By resorting to this construction the warm air reaches the web to be dried without any flow-resistance differential developing anywhere over the cross-section of the housing. Thus, a large quantity of warm air can be blown at and past the web to be dried with a smallthereof, will be best understood from the following description of specific embodiments when read in connection with the accompanying drawing.

BRIEF DESCRIPTION OF THE DRAWING FIG. I is a vertical somewhat diagrammatic section through an apparatus according to the present invention; and

FIG. 2 is a section taken on line II-II of FIG. 1.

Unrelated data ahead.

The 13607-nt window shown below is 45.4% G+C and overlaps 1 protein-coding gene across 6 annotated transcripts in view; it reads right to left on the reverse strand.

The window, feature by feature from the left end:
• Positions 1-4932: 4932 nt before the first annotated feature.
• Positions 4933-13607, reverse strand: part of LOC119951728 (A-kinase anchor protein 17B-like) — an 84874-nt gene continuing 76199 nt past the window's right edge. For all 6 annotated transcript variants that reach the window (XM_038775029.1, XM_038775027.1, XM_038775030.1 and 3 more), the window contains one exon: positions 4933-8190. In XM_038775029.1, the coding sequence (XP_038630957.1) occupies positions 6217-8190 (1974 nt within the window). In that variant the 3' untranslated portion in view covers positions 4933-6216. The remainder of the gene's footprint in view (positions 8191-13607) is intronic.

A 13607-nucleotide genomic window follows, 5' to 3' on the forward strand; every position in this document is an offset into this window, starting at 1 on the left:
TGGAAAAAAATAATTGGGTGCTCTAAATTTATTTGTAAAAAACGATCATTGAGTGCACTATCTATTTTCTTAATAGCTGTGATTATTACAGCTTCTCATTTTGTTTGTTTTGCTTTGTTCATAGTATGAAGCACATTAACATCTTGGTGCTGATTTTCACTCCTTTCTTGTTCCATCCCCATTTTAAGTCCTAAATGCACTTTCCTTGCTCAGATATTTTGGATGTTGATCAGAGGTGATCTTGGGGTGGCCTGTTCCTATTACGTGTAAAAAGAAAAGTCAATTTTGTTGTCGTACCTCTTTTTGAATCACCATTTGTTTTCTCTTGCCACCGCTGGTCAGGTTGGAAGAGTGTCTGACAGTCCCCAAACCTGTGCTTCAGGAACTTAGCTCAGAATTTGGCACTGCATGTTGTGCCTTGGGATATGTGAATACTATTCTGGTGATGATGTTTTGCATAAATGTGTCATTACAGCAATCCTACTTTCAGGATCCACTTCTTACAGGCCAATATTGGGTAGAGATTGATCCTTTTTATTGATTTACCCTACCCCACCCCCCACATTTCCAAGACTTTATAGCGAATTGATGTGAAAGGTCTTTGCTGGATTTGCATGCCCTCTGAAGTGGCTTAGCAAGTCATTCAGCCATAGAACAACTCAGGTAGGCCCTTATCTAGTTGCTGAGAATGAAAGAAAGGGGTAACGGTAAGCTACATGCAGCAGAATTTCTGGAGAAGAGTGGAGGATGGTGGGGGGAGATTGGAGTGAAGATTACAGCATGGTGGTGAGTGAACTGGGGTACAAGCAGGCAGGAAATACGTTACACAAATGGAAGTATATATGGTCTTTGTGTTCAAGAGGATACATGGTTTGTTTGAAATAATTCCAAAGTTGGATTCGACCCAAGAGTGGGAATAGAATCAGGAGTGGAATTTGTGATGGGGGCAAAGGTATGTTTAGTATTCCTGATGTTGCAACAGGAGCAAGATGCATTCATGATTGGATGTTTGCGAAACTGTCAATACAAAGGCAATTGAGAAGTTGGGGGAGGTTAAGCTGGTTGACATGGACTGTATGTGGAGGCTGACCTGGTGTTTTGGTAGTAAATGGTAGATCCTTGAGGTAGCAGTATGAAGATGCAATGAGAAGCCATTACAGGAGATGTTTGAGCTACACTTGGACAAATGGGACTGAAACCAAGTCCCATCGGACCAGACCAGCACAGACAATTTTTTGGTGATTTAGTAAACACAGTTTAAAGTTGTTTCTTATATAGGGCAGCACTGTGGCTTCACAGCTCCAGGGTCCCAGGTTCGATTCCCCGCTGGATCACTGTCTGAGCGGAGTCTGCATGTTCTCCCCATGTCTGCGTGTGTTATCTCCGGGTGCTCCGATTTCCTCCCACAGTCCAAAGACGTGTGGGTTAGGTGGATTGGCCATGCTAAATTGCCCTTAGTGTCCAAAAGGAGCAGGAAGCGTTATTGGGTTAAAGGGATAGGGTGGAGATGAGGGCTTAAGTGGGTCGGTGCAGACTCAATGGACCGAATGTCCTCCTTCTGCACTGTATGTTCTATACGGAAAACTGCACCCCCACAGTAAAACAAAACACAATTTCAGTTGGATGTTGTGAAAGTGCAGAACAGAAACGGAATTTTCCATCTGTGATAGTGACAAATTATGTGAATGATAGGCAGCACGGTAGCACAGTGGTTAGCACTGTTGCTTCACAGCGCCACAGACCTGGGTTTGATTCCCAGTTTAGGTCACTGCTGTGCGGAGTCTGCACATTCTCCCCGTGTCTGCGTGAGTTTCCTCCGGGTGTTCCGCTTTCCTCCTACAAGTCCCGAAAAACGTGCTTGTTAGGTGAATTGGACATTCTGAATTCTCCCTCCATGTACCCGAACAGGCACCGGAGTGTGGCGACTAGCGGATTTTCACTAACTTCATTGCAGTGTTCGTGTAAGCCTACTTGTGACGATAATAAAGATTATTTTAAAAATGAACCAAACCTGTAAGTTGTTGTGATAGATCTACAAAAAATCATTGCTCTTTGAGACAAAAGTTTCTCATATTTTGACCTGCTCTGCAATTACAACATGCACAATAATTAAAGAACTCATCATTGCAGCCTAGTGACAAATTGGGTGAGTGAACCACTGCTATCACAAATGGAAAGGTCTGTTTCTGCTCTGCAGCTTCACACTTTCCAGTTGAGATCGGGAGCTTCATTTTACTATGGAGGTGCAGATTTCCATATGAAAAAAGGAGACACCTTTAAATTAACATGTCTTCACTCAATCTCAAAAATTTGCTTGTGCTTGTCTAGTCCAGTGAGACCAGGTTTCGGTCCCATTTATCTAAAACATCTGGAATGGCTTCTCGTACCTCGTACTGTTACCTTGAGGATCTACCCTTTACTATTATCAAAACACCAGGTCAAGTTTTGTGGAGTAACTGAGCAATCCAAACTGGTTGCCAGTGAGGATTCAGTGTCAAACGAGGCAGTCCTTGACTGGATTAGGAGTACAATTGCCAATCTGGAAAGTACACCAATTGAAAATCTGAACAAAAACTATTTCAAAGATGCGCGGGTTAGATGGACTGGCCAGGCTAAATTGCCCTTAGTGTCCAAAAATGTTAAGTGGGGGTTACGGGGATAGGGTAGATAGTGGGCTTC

DESCRIPTION OF THE PREFERRED EMBODIMENTS Discussing now FIGS. 1 and 2 in detail, it will be seen that reference numeral 1 in FIG. 1 identifies a frame for the apparatus according to the present invention, which may for instance be composed of a plurality of square cross-section tubes or the like. In any case, the various structural units of an automatically operating sheet-film developing device with horizontal film feed are mounted in this frame 1. The device comprises a web drier 2 having an inlet opening 3. By the time the film or web to be treated has reached the inlet opening 3 of the apparatus 2, it has alreadypassed through a developing station, a fixing station and watering station. These various stations maybe of any construction known from the art, for instance they may be constructed according to the teaching of German Pat. No. 1,293,586. In themselves they do not form part of the present invention and have been mentioned here only to provide background information on the treatment which the web will have undergone before it reaches the inventive web drying apparatus 2 according to the present invention.